What I believe Jefferson was noticing is the North American Indian tradition of liberty: a truly free way of life, without monarchs or despotic leaders who could dictate their will. Such societies were regulated from within; not by written laws, but a code of honor, respect, honesty, and an abiding appreciation of the sacred web of life. The result was a sense of liberty in the beauty of a natural setting that is now difficult for many of us to comprehend let alone imagine being able to live as a way of life.

European thinkers such as Montaigne, Rousseau and Locke used the North American Indian model of liberty as a means of critiquing the oppressive hierarchical order of church and state in Europe. Before coming into contact with Native liberty, Europeans simply had no example to draw upon that could provide them with a meaningful alternative to a monarchial and feudal order. The European Enlightenment period was greatly influenced by those chroniclers who provided Europe with the example of Native liberty.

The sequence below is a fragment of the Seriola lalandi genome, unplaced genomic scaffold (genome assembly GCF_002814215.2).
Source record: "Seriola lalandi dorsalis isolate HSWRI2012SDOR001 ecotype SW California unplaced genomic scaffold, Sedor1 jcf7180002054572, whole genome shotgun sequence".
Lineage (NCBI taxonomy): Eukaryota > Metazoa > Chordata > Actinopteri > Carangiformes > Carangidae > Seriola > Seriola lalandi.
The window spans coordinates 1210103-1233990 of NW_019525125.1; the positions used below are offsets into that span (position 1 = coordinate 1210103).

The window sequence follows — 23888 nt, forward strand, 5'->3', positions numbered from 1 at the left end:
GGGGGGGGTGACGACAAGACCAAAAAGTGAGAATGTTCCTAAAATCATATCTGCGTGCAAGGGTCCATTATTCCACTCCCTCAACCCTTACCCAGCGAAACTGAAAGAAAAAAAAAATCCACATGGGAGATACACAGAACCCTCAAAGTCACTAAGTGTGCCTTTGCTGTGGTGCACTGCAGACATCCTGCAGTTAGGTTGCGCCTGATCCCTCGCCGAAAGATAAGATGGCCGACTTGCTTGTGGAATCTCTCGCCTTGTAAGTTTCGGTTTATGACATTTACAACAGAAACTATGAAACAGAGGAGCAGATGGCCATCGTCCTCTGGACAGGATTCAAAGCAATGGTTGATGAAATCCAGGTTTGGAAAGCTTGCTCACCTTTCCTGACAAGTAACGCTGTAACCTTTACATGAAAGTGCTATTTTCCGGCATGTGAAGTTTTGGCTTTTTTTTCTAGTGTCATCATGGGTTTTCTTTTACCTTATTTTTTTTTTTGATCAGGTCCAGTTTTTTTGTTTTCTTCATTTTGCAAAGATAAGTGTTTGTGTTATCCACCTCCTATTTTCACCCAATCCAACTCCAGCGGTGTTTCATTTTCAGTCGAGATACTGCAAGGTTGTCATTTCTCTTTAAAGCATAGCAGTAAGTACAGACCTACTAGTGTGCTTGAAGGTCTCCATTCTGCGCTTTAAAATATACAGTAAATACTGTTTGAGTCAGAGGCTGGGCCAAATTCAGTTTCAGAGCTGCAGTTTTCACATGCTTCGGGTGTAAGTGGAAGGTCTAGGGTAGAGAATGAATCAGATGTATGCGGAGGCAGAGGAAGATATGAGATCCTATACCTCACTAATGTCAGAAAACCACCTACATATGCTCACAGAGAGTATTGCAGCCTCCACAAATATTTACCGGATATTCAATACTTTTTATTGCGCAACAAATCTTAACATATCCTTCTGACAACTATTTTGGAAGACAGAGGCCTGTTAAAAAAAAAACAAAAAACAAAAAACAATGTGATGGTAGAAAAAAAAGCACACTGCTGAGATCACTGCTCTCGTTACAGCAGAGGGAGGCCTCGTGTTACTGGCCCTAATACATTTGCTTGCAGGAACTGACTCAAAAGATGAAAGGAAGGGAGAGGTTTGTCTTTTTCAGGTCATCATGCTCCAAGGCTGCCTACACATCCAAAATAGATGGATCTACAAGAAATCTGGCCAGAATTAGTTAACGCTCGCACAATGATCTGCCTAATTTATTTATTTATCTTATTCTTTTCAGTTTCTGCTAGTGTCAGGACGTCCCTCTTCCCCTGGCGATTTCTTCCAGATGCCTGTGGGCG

Historian Gregory Schaaf, in his remarkable book “Wampum Belts and Peace Trees: George Morgan, Native Americans, and Revolutionary Diplomacy” (1990, Fulcrum Publishers), deals extensively with the Lenape, a nation with which the early colonists had extensive relations. Schaaf provides a beautiful summary of the Lenape worldview that enabled the people to live a spiritual life of liberty:

“Lenape philosophy was an ancient form of democracy. Traditional Lenape recognized not only the rights of all men, but those of all women. They also believed that human beings should respect life – animals, plants, and even tiny insects – because all had been made by the Creator for a purpose. According to the Lenape the mountains, the rivers, the Earth, and the heavens above were created in harmony for a divine purpose. They viewed the entire universe as alive with spiritual power.”